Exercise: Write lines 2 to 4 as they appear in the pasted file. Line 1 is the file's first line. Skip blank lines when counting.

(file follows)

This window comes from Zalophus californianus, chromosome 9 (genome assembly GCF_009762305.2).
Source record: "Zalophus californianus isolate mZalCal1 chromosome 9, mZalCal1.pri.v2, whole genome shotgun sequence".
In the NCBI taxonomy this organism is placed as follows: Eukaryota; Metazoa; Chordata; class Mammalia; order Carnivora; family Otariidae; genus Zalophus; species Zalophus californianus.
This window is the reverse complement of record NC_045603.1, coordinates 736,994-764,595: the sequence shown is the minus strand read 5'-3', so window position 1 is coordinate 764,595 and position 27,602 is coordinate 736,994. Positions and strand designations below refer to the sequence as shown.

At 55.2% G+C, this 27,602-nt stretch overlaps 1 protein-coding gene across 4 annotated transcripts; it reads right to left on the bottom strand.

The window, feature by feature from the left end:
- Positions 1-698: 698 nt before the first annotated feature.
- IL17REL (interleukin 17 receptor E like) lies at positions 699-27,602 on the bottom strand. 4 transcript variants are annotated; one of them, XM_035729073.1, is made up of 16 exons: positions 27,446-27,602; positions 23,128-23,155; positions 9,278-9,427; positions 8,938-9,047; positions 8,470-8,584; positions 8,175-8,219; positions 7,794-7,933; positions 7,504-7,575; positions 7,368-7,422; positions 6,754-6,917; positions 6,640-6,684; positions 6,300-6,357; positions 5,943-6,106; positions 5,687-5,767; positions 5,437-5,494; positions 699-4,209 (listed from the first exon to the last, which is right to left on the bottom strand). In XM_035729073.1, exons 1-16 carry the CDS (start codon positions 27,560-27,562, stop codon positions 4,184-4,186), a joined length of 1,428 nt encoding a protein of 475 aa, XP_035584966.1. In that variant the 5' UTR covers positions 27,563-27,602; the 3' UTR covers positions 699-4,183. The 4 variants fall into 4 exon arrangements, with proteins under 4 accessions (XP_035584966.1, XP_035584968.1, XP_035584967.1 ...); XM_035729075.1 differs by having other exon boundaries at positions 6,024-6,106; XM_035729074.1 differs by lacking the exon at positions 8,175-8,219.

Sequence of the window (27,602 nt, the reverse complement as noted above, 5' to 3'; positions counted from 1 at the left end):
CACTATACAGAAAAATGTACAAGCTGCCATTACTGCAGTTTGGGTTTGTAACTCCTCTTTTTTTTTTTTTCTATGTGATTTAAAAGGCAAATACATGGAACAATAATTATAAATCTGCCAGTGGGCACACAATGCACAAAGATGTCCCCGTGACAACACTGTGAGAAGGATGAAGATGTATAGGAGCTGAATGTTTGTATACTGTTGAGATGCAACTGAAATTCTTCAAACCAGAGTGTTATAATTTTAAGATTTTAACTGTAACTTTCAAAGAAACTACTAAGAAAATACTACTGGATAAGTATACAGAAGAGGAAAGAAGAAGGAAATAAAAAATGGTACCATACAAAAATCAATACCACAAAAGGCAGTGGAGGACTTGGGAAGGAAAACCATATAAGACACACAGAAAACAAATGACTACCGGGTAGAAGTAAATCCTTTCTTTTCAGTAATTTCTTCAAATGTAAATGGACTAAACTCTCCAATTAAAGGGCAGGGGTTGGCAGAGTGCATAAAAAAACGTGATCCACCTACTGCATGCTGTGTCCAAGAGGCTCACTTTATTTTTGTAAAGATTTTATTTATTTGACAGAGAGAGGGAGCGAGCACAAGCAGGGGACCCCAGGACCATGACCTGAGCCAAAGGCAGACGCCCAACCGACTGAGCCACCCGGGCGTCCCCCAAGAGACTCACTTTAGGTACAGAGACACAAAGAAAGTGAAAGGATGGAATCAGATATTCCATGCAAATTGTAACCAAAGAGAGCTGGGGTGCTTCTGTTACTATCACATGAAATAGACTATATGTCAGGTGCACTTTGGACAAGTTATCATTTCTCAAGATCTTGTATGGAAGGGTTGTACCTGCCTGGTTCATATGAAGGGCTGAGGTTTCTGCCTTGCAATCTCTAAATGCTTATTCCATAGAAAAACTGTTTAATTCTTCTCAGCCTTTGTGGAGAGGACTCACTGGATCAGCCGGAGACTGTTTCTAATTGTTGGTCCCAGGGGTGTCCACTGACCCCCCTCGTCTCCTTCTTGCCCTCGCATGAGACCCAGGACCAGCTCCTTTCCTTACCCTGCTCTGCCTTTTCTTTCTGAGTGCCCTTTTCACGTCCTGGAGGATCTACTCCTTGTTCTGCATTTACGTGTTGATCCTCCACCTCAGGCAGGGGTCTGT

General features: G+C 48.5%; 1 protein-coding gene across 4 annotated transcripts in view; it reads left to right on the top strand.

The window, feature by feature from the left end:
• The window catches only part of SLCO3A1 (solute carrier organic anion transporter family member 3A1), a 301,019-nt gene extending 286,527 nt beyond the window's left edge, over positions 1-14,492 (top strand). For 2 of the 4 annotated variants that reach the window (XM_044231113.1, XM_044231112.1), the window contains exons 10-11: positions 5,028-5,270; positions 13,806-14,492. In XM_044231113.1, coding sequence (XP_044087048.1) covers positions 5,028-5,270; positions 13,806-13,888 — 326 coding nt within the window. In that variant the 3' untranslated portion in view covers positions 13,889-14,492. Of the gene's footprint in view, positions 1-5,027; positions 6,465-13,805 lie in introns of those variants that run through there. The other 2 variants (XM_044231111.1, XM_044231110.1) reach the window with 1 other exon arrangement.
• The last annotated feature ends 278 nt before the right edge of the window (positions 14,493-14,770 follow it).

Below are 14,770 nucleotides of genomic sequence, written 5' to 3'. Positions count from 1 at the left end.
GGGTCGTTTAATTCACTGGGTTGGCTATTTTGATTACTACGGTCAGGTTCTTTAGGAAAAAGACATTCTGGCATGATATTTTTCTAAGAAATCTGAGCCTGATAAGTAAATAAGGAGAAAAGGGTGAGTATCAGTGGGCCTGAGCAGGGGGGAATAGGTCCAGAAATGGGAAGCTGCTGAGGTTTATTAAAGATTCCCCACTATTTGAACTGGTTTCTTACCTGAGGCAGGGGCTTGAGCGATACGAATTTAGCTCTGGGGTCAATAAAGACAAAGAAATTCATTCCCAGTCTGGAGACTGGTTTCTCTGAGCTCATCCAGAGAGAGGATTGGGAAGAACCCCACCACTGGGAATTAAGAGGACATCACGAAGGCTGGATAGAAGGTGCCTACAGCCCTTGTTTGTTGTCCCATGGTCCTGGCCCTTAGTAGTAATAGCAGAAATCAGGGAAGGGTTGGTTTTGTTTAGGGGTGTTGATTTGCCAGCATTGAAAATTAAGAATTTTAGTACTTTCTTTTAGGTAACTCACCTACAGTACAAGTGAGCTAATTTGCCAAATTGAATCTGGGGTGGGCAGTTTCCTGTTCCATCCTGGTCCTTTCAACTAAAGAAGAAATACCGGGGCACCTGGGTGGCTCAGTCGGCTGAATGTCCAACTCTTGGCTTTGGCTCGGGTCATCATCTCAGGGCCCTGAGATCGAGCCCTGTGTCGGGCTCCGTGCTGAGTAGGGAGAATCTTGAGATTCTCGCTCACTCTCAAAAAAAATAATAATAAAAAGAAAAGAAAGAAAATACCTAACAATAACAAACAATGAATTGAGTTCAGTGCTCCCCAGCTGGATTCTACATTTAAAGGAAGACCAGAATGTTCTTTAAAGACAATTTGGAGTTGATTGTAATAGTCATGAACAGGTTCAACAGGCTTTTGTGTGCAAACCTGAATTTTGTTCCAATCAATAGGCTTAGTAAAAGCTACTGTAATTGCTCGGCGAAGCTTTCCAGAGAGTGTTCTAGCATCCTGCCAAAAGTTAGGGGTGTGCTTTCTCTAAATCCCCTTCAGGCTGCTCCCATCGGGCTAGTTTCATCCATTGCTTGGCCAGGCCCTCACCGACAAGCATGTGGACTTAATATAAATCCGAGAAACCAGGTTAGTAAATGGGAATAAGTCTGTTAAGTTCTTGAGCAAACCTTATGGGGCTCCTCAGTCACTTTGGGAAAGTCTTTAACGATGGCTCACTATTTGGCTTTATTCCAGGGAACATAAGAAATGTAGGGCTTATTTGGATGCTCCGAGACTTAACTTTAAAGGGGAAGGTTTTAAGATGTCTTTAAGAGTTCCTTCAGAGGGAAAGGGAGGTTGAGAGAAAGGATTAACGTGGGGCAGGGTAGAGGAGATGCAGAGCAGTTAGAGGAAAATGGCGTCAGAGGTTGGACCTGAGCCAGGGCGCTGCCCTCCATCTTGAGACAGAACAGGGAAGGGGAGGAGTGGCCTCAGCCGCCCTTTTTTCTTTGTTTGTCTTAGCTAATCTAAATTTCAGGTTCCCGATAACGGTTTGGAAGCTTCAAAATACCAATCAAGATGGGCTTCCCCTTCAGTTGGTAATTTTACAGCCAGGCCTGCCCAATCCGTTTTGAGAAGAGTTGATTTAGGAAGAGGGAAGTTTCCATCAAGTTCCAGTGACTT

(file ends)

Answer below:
Source record: "Zalophus californianus isolate mZalCal1 chromosome 9, mZalCal1.pri.v2, whole genome shotgun sequence".
In the NCBI taxonomy this organism is placed as follows: Eukaryota; Metazoa; Chordata; class Mammalia; order Carnivora; family Otariidae; genus Zalophus; species Zalophus californianus.
This window is the reverse complement of record NC_045603.1, coordinates 736,994-764,595: the sequence shown is the minus strand read 5'-3', so window position 1 is coordinate 764,595 and position 27,602 is coordinate 736,994. Positions and strand designations below refer to the sequence as shown.